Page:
P. Luis CASASUS, President of the Idente Missionaries
Rome, January 22, 2023 | III Sunday in Ordinary Time
Isaiah 8:23b–9:3; 1Cor 1:10-13.17; Mt 4: 12-23.
1. God’s ways and our ways. Today we can clearly see the relationship, on Sundays in Ordinary Time, between the First Reading and the Gospel, which is read in continuity, while from the Old Testament passages are chosen to prepare the Gospel scene of the day. Today, for example, the prophecy about Galilee is a prelude to the fulfillment of Jesus, who begins his ministry precisely in that region.
Today the First Reading comes from Isaiah who lived through the terror of the Assyrian invasion of Palestine towards the close of the 8th century before Christ. In the region of Galilee, it was as if chaos that reigned before the creation when “darkness covered the abyss” (Gen 1:2) had returned. The depressed people had lost all hope. It was resigned to see the glorious “Way of the sea” that, passing through Palestine, connected Egypt to Mesopotamia and forever guarded by the Assyrian army.
At this time of general smashing, the voice of the prophet announces: The people who walked in darkness have seen a great light. On those who live in the land of the shadow of death a light has dawned (9:1).
It is the promise of a reversal of the situation. With his forward-looking gaze, Isaiah sees the Assyrian armies withdraw and Israel to resume its life in joy and peace.
The light referred to by the prophet was a new king, a descendant of David’s family. He was destined to carry out the mission to dispel the darkness introduced by the foreign invaders.
What happened historically? Nothing. The Assyrians continued to occupy the lands of Zebulon and Naphtali for another hundred years. Was the prophet deceived? The historical perspective that we have is very narrow and limited. If we do not immediately see our projects materializing, we think that God has forgotten us. He fulfills his promises, but in an unexpected way and in God’s due time. God makes no mistakes.
If the dreams of the people of Isaiah’s time were met, other oppressors would have succeeded the Assyrians because it is the logic of the world. The loser is eliminated and the winner must immediately confront other claimants.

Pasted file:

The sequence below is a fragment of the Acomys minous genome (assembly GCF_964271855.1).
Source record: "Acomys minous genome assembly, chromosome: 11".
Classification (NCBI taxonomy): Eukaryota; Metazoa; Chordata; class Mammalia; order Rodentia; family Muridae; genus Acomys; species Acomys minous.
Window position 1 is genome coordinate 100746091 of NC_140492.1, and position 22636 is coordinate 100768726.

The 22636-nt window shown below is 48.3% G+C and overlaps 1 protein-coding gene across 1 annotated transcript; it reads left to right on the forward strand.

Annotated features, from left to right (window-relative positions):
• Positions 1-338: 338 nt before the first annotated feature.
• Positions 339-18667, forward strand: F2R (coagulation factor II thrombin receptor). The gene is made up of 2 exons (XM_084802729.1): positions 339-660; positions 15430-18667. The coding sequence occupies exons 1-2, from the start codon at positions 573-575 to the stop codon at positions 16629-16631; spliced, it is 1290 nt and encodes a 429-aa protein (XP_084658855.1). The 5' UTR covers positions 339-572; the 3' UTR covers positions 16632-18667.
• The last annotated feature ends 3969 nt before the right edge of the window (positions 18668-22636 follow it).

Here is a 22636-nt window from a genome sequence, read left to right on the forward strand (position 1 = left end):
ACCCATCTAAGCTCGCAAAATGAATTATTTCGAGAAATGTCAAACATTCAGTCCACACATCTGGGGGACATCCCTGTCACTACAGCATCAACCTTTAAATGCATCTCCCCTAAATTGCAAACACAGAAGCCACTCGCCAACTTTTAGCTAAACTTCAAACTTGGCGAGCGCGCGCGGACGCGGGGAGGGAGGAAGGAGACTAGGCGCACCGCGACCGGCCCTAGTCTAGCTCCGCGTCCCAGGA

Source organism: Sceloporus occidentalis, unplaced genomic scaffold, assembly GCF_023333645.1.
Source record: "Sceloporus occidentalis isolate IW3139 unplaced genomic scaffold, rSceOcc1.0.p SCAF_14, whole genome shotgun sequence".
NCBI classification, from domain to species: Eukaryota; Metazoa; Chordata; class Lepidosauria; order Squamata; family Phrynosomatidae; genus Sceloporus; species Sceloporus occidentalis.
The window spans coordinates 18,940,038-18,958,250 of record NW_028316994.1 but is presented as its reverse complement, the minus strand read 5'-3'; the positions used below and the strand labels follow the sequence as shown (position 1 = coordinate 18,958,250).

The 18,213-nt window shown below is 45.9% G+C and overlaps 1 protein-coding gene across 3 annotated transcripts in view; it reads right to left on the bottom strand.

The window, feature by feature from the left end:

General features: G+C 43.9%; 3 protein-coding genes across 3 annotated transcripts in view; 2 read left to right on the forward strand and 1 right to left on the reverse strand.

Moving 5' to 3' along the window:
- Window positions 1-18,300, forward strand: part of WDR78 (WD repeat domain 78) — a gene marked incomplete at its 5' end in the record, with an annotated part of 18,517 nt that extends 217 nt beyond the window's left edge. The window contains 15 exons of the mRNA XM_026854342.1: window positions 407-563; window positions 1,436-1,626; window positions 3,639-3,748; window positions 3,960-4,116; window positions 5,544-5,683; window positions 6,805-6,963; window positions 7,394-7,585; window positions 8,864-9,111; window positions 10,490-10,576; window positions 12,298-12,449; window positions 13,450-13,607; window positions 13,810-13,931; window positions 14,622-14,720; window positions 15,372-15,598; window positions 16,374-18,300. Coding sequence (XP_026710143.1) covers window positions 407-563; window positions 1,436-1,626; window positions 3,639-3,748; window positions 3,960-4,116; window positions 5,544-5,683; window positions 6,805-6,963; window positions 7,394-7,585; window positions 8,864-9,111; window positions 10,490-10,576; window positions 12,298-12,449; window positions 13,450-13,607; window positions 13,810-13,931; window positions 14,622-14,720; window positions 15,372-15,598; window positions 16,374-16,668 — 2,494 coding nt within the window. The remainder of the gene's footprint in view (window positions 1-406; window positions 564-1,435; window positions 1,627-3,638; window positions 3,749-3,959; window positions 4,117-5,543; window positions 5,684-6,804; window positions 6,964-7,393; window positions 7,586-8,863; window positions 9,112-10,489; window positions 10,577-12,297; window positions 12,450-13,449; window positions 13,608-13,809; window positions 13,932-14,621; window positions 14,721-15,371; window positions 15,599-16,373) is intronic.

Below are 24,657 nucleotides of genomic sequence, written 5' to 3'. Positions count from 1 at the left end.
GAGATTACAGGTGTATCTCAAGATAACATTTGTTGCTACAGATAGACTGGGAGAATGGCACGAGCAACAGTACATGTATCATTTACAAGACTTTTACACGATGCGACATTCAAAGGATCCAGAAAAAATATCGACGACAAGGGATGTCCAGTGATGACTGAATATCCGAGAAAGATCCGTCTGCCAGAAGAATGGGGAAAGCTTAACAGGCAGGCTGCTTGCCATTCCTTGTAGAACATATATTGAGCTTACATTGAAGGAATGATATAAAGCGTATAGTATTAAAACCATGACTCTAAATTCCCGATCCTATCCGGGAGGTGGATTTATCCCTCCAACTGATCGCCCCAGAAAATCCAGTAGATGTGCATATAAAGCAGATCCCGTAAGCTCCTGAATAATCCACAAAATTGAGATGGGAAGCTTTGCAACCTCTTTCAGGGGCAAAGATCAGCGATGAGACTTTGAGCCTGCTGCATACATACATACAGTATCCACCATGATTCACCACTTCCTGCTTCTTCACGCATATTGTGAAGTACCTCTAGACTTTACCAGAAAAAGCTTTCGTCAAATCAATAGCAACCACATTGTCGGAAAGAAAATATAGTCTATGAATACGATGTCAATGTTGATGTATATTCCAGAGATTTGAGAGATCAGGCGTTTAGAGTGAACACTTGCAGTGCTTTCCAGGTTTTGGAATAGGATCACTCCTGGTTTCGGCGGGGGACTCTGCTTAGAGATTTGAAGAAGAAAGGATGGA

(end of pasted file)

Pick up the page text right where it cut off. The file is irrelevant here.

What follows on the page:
God does not enter into this conflict. He has a plan that radically disrupts the repetitive and inconclusive logic of the struggle for power. The prophecy is realized, according to the logic of God, 750 years later.
When Jesus showed up along the shores of the lake, the kingdom of the Assyrians had already collapsed hundreds of years, but the darkness of the world had not been dissolved. It was the darkness of evil, violence, oppression, corruption, and selfishness. This darkness began to thin out—as Matthew will say in today’s Gospel—only when, with the beginning of the public life of Jesus, a light has shone on the mountains of Galilee.
But, the conclusion from all of the above is not simply that we are ignorant and impatient. Rather, we are interested in two consequences: that no one can undo the divine plans and that despite any limitations, we are called to actively participate in them.
2. What heartstrings did Jesus touch in the hearts of those fishermen of Galilee? It would be fascinating to know the first conversations Christ had with them, how He would be interested in their lives, their problems and their dreams. It would be unique to hear how He shared with them His passion for what His Father had entrusted to Him.
The truth is that these were moments of pure ecstatic experience, where some men received the light and the strength to leave their daily world, more or less comfortable for them, and immerse themselves in a commitment to a new community, with internal and external challenges, and all this without a complete understanding of what the Master was proposing to them.
Surely, these first disciples felt that the possibility was opening up to them of truly coming into deep and intimate union with other human beings and, at the same time, with God himself. Jesus begins by speaking to them about ” fishing men”, and these fishermen undoubtedly knew of complicated situations in their families, of conflicts at work, of abuses by the authorities…. Even if their knowledge of the Scriptures was not deep, they would have the certainty that things could be better in their personal lives, in their relationships, in their country. And, above all, they were convinced that they could do something relevant to bring other people to an authentic happiness, longed for in their hearts and announced in the Sacred Books.
Of course, we feel relieved and grateful when someone helps us solve a problem, but we are so complicated that it is hard for us to accept the love we receive. Sometimes because we feel unworthy of it; other times because we have the impression that “we have to pay the debt” and, unfortunately, our pride also suffers and tells us that it would be better to be self-sufficient.
Christ breaks that circle in the souls of those fishermen and in us and teaches us how to prepare the way between our neighbor and God. It is the best we can do and that is why the Master praised the work of the Baptist in a singular way. Christ did not mend the fishermen’s nets or pay them for a new boat; he placed before them the possibility of doing lasting and profound good and of transmitting fullness of life to others. It is very difficult not to accept that offer, even if you and I often do. That is why the life of the rich young man, who refused to follow the Master, was probably, from then on, very miserable.